Curtis Freeman, a Duke Divinity School professor and liberal Baptist, landed himself in hot water after tweeting that “Evangelical Christianity is the greatest threat to human existence today. It must be laid waste.” He later deleted the tweet, saying he was focused, hyperbolically, on expressions of evangelical activism tied to President Trump.
Many individuals have concerns about the political activism of conservative Christians. I have been critical of them as well. But this focus on conservative Christian activism hides the reality that political goals may be more prominent in the religious ideals of progressive Christians. Indeed, my latest research suggests it’s not just conservative Christians who are slavishly devoted to political goals. They may not even be the worse offenders.
Who Is More Political?
In the past few years, I have conducted research comparing conservative Christians to progressive Christians. This work comes out this summer in One Faith No Longer: The Transformation of Christianity in Red and Blue America, which I wrote with Ashlee Quosigk. One of the questions we dealt with was the role of political values in creating identity for conservative and progressive Christians.
In defining conservative and progressive Christians, I use theological rather than political criteria. Individuals who perceive the Bible as the inerrant Word of God and see Jesus as the only path to salvation are conservative Christians. Those who do not see the Bible as the inerrant Word of God and do not see Jesus as the only path to salvation are progressive Christians.
While I will not use partisan political categories to separate the two groups, research has made it quite clear that conservative Christian theology is linked to conservative political values and progressive Christian theology is linked to progressive political values. That relationship is not total, but it is strong. That relationship is one reason why it is worth considering the political priorities of theologically conservative and progressive Christians.
One of our findings is that progressive Christians prioritize political values more than conservative Christians do. Political conformity is more important for progressive Christians than for conservative Christians. At first I thought this merely reflected a reality that progressive Christians care more about progressive political ideology than conservative Christians care about conservative political ideology.
But as we dug down into the data, I saw this was incorrect. Progressive Christians have an underlying value system that leads them to a stronger political loyalty than the value system of conservative Christians does. Progressive Christians stress values such as social justice, inclusion, and tolerance. For many progressive Christians, those values are best shown through their understanding of progressive political ideology. Consequently, they develop a much stronger degree of political allegiance than the political proclivities found among conservative Christians.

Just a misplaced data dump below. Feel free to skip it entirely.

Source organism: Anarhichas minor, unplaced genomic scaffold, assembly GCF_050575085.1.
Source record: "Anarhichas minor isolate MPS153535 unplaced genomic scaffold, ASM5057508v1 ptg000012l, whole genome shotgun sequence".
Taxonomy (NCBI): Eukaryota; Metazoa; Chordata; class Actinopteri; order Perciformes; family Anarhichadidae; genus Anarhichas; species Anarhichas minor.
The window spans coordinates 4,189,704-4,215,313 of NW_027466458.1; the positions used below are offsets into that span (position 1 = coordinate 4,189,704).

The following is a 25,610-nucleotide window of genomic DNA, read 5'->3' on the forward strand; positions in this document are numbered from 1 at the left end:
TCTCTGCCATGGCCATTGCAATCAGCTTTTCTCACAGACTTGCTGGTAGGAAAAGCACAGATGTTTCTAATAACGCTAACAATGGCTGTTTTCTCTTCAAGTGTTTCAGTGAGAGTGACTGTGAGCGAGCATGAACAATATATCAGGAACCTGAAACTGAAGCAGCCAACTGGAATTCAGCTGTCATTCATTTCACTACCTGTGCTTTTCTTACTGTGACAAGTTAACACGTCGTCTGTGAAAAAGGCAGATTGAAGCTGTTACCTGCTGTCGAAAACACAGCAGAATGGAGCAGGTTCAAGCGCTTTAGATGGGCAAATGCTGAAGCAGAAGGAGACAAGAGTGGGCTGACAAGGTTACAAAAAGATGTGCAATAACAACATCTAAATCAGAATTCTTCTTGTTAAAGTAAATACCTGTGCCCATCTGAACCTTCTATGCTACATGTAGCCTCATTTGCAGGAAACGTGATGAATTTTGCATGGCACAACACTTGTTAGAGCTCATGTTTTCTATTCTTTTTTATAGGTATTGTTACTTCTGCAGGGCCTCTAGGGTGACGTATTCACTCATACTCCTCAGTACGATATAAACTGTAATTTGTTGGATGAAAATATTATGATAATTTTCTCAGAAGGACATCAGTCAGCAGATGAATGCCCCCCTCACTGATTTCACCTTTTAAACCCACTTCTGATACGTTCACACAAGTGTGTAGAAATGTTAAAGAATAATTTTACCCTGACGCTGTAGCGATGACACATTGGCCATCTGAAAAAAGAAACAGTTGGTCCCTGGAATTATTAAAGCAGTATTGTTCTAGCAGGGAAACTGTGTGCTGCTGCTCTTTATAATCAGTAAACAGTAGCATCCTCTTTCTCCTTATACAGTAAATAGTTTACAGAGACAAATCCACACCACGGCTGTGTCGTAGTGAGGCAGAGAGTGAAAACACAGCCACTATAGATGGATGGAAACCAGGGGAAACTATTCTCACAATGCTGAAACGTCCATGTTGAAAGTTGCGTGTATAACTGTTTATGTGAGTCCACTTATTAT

Political conformity is more important for progressive Christians than for conservative Christians.
Acceptance of sexual minorities and racial justice are seen as political manifestations of tolerance and inclusion. Economic programs to take care of the poor can also be seen as a political way to include marginalized populations.
Progressive Christians tend to support notions of separating church and state, since they don’t want to see Christian political domination. They see such domination as creating an atmosphere of intolerance toward non-Christian groups. Some progressive Christians oppose abortion, but even they fail to challenge political progressives to the extent they challenge political conservatives on other political issues.
Why Are Progressive Christians More Political?
There are important core differences between progressive and conservative Christians that help explain the distinct approaches of each group toward political participation.
1. Different Frameworks
Values such as inclusion, tolerance, and social justice are linked to commonplace humanistic values among highly educated political progressives, regardless of whether they are Christian. For progressive Christians, those values are key to how they understand reality and deal with questions of meaning. Political activism is a natural outcome of adopting such values. Political activism is a way to change a society to one of more social justice and a higher level of tolerance.
Conservative Christians base their attempts to understand reality and deal with questions of meaning through a traditional historical Bible interpretation. That interpretation is the source of their ultimate values, and political activism is not a natural outcome tied to such interpretation. Of course, some conservative Christians act in ways to merge their political and theological beliefs.
But a traditional historical interpretation of the Bible can easily be more focused on spiritual than worldly concerns. Thus, conservative Christians have a greater chance of ignoring political issues than progressive Christians who are focused on creating a more inclusive society.
2. Different Images of Jesus
It’s not surprising that the image of Jesus for progressive Christians differs from the image of Jesus for conservative Christians. For progressive Christians, Jesus is the model of inclusion and tolerance. For example, one progressive Christian drew a cartoon of Jesus saying, “The difference between me and you is you use Scripture to determine what love means and I use love to determine what Scripture means.” Progressive Christians focus on the actions and teachings of Jesus that reinforce their values of tolerance and inclusion, which they see as examples of love.
A traditional historical interpretation of the Bible can easily be more focused on spiritual than worldly concerns.